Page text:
In closing, given its multi-leveled impact on cell senescence, GRSF1 is emerging as an attractive target for therapeutic interventions aimed at modulating cellular senescence. At present, there are no known chemical inhibitors of GRSF1, and the molecular suppressors of GRSF1 expression, mitochondrial localization, and activity remain to be identified systematically. Likewise, virtually nothing is known about the molecular activators of GRSF1 abundance. For example, the factors that control GRSF1 mRNA transcription, as well as the proteases that might modulate GRSF1 protein stability await further investigation. Whether these factors are responsible for reducing GRSF1 mRNA levels (e.g., after IR) and the labile GRSF1 protein in senescent cells also remains to be investigated. A comprehensive understanding of positive and negative regulators of GRSF1 function will allow the development of GRSF1-directed tools that can improve conditions and diseases affected by senescent cells.

Materials and Methods

Cell culture, establishment of senescence, transfection, treatments, and SA-β-gal activity

THP-1 cells were cultured in RPMI-1640 supplemented with 10% FBS, antibiotics, antimycotics (Invitrogen). WI-38 human diploid fibroblasts (Coriell Cell Repositories) were cultured in DMEM supplemented with 10% FBS (Gibco), antibiotics, antimycotics, and non-essential amino acids (Invitrogen). Cells were counted using a TC-20 cell counter (Bio-Rad). Proliferating WI-38 fibroblasts were used at population doubling levels (PDLs) ranging between 20-25, and senescent WI-38 fibroblasts were used after additional culture (PDL50-PDL59). WI-38 cells (PDL25) were treated with Doxorubicin (2 µg/mL) for 24 h and were harvested for analysis 7 days later. Proliferating WI-38 cells (~PDL25) were rendered senescent by exposure to 10 Gy of ionizing radiation (IR); cells were harvested 10 days later unless otherwise indicated. Cells were transfected with 50 nM of control or GRSF1-directed siRNAs (siCTRL and siGRSF1, respectively) using Lipofectamine 2000 (Thermo Fisher Scientific).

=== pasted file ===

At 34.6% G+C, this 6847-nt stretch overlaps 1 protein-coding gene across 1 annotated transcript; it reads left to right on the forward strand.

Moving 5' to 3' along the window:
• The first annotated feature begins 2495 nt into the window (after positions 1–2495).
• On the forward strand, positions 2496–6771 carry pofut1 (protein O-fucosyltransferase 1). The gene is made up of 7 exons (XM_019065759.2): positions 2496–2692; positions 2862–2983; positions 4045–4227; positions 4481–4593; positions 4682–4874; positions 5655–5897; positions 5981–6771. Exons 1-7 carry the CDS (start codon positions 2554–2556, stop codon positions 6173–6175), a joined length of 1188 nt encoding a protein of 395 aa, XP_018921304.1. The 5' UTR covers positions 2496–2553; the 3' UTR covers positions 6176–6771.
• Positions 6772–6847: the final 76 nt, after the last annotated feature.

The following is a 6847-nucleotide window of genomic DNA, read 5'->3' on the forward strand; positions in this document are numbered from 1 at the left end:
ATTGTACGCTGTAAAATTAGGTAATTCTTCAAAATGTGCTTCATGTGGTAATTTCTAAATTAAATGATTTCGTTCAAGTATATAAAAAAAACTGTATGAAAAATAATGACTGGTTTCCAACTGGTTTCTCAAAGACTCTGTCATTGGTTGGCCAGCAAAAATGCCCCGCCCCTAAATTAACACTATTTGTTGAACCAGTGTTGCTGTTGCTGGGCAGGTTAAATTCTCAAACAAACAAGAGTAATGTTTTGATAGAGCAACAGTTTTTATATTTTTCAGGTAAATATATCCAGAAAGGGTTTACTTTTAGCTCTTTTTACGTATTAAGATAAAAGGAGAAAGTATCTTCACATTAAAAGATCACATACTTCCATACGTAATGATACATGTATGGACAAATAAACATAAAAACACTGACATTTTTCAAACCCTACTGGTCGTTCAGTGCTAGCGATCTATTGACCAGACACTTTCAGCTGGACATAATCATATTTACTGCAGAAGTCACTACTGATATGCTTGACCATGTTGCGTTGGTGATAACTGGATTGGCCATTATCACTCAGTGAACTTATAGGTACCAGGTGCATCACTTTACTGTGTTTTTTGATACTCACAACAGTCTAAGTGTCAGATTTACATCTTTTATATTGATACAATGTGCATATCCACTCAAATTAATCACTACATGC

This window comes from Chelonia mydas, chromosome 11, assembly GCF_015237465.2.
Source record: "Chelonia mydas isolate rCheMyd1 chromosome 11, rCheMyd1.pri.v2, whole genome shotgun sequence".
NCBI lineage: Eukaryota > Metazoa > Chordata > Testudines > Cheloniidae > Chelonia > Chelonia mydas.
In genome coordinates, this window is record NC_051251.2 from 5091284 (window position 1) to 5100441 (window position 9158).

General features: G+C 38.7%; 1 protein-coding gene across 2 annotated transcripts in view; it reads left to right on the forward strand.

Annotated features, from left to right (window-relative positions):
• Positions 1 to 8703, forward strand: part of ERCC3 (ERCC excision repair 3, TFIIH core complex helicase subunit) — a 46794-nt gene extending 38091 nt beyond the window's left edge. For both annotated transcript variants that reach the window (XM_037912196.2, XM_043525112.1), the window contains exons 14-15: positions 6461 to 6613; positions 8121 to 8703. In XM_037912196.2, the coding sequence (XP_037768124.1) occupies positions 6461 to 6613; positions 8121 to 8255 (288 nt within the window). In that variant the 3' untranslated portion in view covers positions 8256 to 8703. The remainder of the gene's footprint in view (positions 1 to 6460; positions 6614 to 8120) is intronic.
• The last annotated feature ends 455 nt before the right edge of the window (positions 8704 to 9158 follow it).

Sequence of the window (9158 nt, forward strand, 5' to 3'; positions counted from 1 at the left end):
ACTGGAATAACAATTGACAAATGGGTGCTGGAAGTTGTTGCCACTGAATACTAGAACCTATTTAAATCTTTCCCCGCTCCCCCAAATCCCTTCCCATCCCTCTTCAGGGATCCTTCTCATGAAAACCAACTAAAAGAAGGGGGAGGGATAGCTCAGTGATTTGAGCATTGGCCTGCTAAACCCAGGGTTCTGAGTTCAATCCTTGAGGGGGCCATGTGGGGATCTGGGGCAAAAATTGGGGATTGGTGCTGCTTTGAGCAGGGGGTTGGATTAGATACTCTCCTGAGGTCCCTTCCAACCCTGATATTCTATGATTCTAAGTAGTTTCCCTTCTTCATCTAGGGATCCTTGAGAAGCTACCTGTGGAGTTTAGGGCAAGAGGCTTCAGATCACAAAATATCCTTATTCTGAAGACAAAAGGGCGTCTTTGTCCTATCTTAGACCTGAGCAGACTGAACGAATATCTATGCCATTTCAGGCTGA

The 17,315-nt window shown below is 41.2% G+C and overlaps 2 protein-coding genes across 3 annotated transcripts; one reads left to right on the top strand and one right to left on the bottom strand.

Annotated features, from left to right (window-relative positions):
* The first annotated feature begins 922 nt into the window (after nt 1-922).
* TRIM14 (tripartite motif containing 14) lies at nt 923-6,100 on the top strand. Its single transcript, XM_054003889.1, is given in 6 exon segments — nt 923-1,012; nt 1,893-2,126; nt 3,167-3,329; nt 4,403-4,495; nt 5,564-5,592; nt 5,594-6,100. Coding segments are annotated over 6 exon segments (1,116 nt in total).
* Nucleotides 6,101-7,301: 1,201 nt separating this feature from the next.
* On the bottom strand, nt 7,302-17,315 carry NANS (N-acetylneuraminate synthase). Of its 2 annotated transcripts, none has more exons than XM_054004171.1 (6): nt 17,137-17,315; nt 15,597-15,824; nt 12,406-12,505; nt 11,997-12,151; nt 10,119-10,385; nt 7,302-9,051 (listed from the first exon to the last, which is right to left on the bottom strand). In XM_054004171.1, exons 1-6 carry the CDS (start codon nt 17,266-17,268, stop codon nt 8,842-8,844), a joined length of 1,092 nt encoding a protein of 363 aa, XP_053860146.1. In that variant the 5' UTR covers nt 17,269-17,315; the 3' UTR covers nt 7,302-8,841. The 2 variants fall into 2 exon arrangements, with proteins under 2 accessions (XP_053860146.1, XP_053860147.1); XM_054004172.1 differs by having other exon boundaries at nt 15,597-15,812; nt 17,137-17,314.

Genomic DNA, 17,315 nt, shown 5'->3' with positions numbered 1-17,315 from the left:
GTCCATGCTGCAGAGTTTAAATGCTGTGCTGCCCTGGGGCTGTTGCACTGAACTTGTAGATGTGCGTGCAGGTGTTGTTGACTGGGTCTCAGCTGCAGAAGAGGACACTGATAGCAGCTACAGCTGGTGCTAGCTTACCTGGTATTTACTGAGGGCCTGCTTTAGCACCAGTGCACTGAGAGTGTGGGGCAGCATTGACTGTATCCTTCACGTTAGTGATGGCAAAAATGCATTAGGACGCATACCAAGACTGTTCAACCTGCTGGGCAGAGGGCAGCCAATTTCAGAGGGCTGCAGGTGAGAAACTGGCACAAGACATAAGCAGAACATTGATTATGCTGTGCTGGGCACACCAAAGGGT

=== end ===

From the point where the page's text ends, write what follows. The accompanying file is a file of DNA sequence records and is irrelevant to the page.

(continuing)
Lentiviral particles delivering shGRSF1 or shCTRL (Origene) were transduced at multiplicity of infections (MOIs) of 10-20 in the presence of 8 μg/mL of Polybrene (Santa Cruz Biotechnology). To generate THP-1 cells expressing constitutively lower levels of GRSF1, cells were transduced with lentiviral particles expressing shGRSF1 or shCTRL (Origene) one week later they were treated with puromycin (0.5 μg/mL) to select for cells stably expressing integrated vectors. Pooled GRSF1-silenced populations were used for experiments. Senescence-associated-β-galactosidase (SA-β-gal) activity was assessed using a kit (Cell Signaling).